14. Ada Blackjack: The Inuit Explorer who was stranded on a Siberian Island for two years
On September 16, 1921, Ada Blackjack, an Inuit woman living in Nome, Alaska joined a team of Canadian explorers who were attempting to claim a Northern Siberian Island, Wrangel Island for Canada. Ada was destitute after her husband left her and her only son; Bennett was suffering from chronic tuberculosis. The only way Ada could raise the money for his treatment was to take on the job as the expeditions cook and seamstress. So, placing Bennett in an orphanage for safekeeping, Ada and the rest of the expedition made the journey to the island across the Chukchi Sea.
It quickly became apparent the team was woefully unprepared. They ate their rations too quickly and did not hunt or store enough food. Eventually, three of the men decided to cross the frozen sea to seek help. They left behind Lorne knight, a member of the expedition who was riddled with scurvy and Ada herself as his nurse. The main expedition never returned. Knight although unable to hunt himself, instructed Ada how to trap and kill game- a skill she became remarkably proficient at. She was able to provide for them both, setting traps for small game, shooting other birds and seals and even fending off unfriendly polar bears.
Ada remained with Knight until his death on June 23, 1923. She continued to live alone on the island until August 19, 1923, when the organizer of the expedition finally sent out a rescue party. With her pay- which was less than was promised- Ada was able to retrieve Bennett and take him to Seattle for treatment. She and her family later returned to Alaska where Ada remained until her death at the age of 85.
15. The Robertson Family: The British Family shipwrecked by Whales
In 1971, Douglas Robertson, an experienced British sailor decided to take his family on a holiday with a difference. Using the family’s life savings, Robertson bought a boat the Lucette and the Robertson’s set off on an epic sailing trip around the world. Robertson hoped the trip would prove educational for his teenage son and daughter and his twin nine-year-old sons. It certainly proved to be the case- but not in the way Robertson hoped. For eighteen month into the voyage, two hundred miles from the Galapagos Islands, the Lucetteencountered a pod of killer whales. Within a matter of minutes, the whales had struck the Lucette-and sunk her.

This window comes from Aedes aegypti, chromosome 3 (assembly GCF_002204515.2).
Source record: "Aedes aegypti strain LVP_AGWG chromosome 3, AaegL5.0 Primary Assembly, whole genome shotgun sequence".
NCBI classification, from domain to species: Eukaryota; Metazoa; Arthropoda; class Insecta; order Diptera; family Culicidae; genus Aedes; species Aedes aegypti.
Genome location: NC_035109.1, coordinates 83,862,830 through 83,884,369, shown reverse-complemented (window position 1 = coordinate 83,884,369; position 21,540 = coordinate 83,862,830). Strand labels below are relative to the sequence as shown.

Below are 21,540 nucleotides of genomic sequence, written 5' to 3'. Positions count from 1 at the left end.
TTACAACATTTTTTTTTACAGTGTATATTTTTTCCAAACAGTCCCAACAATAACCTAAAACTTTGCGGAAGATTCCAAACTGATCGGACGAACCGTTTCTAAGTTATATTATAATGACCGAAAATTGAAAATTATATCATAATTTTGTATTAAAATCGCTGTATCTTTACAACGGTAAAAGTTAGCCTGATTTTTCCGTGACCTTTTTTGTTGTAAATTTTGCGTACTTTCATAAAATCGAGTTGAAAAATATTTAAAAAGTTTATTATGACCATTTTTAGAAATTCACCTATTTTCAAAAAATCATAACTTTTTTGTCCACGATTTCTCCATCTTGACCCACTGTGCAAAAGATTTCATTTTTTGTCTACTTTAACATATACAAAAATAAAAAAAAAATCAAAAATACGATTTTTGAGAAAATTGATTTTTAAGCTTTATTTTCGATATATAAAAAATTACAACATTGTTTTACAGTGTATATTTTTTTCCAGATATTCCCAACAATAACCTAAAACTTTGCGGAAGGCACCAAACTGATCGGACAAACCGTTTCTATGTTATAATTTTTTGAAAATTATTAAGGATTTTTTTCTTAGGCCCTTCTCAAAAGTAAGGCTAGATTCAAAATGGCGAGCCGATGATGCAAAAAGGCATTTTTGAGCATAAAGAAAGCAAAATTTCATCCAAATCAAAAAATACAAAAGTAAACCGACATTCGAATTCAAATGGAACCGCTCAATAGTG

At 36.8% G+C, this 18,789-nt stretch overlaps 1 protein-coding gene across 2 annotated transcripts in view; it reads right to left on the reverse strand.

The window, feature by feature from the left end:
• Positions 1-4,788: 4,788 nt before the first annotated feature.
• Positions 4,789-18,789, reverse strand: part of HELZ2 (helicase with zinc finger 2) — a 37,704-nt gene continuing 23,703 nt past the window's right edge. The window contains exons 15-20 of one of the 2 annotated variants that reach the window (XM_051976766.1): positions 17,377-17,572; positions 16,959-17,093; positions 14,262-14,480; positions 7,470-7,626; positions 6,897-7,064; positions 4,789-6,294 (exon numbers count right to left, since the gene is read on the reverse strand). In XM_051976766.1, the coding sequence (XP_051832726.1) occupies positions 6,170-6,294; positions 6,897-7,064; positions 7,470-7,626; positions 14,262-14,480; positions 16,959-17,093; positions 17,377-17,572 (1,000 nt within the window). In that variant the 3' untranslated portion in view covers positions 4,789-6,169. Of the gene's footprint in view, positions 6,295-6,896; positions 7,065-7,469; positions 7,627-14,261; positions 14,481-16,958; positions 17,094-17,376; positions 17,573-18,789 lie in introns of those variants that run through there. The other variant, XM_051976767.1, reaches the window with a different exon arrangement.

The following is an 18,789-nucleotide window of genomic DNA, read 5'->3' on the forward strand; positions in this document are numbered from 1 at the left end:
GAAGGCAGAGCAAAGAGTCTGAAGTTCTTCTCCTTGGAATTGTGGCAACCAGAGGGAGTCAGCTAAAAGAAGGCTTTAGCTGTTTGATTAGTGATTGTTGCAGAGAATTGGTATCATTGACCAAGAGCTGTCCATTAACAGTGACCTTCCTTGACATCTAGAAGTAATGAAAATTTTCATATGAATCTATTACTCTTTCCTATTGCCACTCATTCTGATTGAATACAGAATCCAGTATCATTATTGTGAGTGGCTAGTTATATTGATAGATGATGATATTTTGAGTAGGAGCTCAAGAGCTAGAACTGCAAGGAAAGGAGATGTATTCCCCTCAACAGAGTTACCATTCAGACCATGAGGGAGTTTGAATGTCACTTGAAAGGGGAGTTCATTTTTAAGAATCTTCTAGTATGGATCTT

The family scrabbled into a small dinghy that was to be their refuge for the next 38 days. Mrs. Robertson, who was a nurse, collected rain droplets for drinking water. This meager supply was supplemented with turtle blood, which, because it is poisonous if taken orally, she administered in the form of an enema made from the rungs of a ladder. The Robertsons also rendered down turtle fat in the sun to form an oil that they rubbed into their skin to insulate themselves against the cold. Once their basic supply of dried food ran out, they lived on raw flying fish.
In the meantime, Mr. Robertson steered the boat towards South America in the hope of rescue. However, it was not a South American vessel that saved the Robertsons but a Japanese fishing trawler that was heading for the Panama Canal. Robinson, who had been in the royal navy, had previously been sunk by the Japanese during the Second World War. After his ordeal was over, he told his eldest son that the trip had been worthwhile for no other reason that it had enabled him to âforgive the Japanese.”
16. Gerard Kingsland and Lucy Irvine: The self-imposed Castaways of Tuin Island
In 1980, an eccentric British writer/adventurer, Gerald Kingsland place a very unusual advert in Time Out Magazine. “Writer seeks ‘wife’ for a year on Tropical Island” it read. Kingsland maintained the experience was meant to be an“experiment in isolation.” However, he must have realized spending a year marooned on an island with a strange man could not have appealed to many women. However, Gerald did receive a reply from the right kind of adventurous soul: 24-year-old Lucy Irvine. So, in 1982, the couple set out to Tuin Island an uninhabited island in the Torres Strait between Australia and Papua New Guinea.
The project did not go well from the start. The Australian authorities that owned the island insisted the couple should marry, a fact Irvine deeply resented. She also resented Kingsland’s advances and his desire to dominate her- despite the fact she was doing all the work while he abused her and complained about his ill health. Then there was the fact the island was far from tropical but instead a more of a “coral atollâ¦ with “lots of rough bush, sand,” and unfriendly animals like redback spiders. The couple had also intended to grow crops but there was barely enough water to sustain them, let alone any new vegetation.
However, Irving rose above it all. In fact, it was she who derived the most from the experience, refusing to leave the island when Kingsland wanted to give up. Finally, however, the project had to be terminated when the dehydrated and malnourish pair had to be rescued by the nearby Badu islanders. The mismatched pair split up- and finally went their separate ways.